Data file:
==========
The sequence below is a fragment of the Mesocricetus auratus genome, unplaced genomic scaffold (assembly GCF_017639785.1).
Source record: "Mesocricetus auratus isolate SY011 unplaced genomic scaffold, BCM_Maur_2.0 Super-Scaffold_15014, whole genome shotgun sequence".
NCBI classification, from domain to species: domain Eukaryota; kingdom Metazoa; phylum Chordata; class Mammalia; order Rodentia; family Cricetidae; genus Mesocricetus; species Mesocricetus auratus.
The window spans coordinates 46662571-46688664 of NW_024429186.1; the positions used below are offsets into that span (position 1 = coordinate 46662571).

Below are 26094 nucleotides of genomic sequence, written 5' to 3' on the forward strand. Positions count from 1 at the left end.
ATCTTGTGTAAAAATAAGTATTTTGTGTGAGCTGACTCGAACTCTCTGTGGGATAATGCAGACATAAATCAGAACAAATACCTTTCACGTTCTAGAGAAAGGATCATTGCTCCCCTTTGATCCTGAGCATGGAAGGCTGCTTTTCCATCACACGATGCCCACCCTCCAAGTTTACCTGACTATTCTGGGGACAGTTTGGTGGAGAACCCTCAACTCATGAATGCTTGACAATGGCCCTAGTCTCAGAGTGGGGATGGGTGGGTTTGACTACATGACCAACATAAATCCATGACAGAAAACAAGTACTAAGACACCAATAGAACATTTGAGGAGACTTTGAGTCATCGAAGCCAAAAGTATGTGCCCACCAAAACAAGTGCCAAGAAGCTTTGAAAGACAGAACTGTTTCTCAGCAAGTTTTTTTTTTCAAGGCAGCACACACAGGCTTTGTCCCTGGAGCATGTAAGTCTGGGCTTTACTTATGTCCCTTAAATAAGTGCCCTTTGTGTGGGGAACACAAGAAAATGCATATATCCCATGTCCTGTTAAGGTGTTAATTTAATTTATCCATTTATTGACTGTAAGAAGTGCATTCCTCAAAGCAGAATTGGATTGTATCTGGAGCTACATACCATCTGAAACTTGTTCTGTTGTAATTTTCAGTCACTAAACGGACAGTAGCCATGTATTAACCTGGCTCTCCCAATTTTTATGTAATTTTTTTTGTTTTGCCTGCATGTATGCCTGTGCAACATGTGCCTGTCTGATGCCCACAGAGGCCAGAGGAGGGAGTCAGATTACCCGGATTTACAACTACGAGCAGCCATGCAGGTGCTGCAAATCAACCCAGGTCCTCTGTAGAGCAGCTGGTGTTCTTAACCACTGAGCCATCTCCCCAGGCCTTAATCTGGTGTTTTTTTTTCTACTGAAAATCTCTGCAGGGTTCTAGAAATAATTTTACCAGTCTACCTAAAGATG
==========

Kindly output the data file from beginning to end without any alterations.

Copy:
The sequence below is a fragment of the Mesocricetus auratus genome, unplaced genomic scaffold (assembly GCF_017639785.1).
Source record: "Mesocricetus auratus isolate SY011 unplaced genomic scaffold, BCM_Maur_2.0 Super-Scaffold_15014, whole genome shotgun sequence".
NCBI classification, from domain to species: domain Eukaryota; kingdom Metazoa; phylum Chordata; class Mammalia; order Rodentia; family Cricetidae; genus Mesocricetus; species Mesocricetus auratus.
The window spans coordinates 46662571-46688664 of NW_024429186.1; the positions used below are offsets into that span (position 1 = coordinate 46662571).

Below are 26094 nucleotides of genomic sequence, written 5' to 3' on the forward strand. Positions count from 1 at the left end.
ATCTTGTGTAAAAATAAGTATTTTGTGTGAGCTGACTCGAACTCTCTGTGGGATAATGCAGACATAAATCAGAACAAATACCTTTCACGTTCTAGAGAAAGGATCATTGCTCCCCTTTGATCCTGAGCATGGAAGGCTGCTTTTCCATCACACGATGCCCACCCTCCAAGTTTACCTGACTATTCTGGGGACAGTTTGGTGGAGAACCCTCAACTCATGAATGCTTGACAATGGCCCTAGTCTCAGAGTGGGGATGGGTGGGTTTGACTACATGACCAACATAAATCCATGACAGAAAACAAGTACTAAGACACCAATAGAACATTTGAGGAGACTTTGAGTCATCGAAGCCAAAAGTATGTGCCCACCAAAACAAGTGCCAAGAAGCTTTGAAAGACAGAACTGTTTCTCAGCAAGTTTTTTTTTTCAAGGCAGCACACACAGGCTTTGTCCCTGGAGCATGTAAGTCTGGGCTTTACTTATGTCCCTTAAATAAGTGCCCTTTGTGTGGGGAACACAAGAAAATGCATATATCCCATGTCCTGTTAAGGTGTTAATTTAATTTATCCATTTATTGACTGTAAGAAGTGCATTCCTCAAAGCAGAATTGGATTGTATCTGGAGCTACATACCATCTGAAACTTGTTCTGTTGTAATTTTCAGTCACTAAACGGACAGTAGCCATGTATTAACCTGGCTCTCCCAATTTTTATGTAATTTTTTTTGTTTTGCCTGCATGTATGCCTGTGCAACATGTGCCTGTCTGATGCCCACAGAGGCCAGAGGAGGGAGTCAGATTACCCGGATTTACAACTACGAGCAGCCATGCAGGTGCTGCAAATCAACCCAGGTCCTCTGTAGAGCAGCTGGTGTTCTTAACCACTGAGCCATCTCCCCAGGCCTTAATCTGGTGTTTTTTTTTCTACTGAAAATCTCTGCAGGGTTCTAGAAATAATTTTACCAGTCTACCTAAAGATG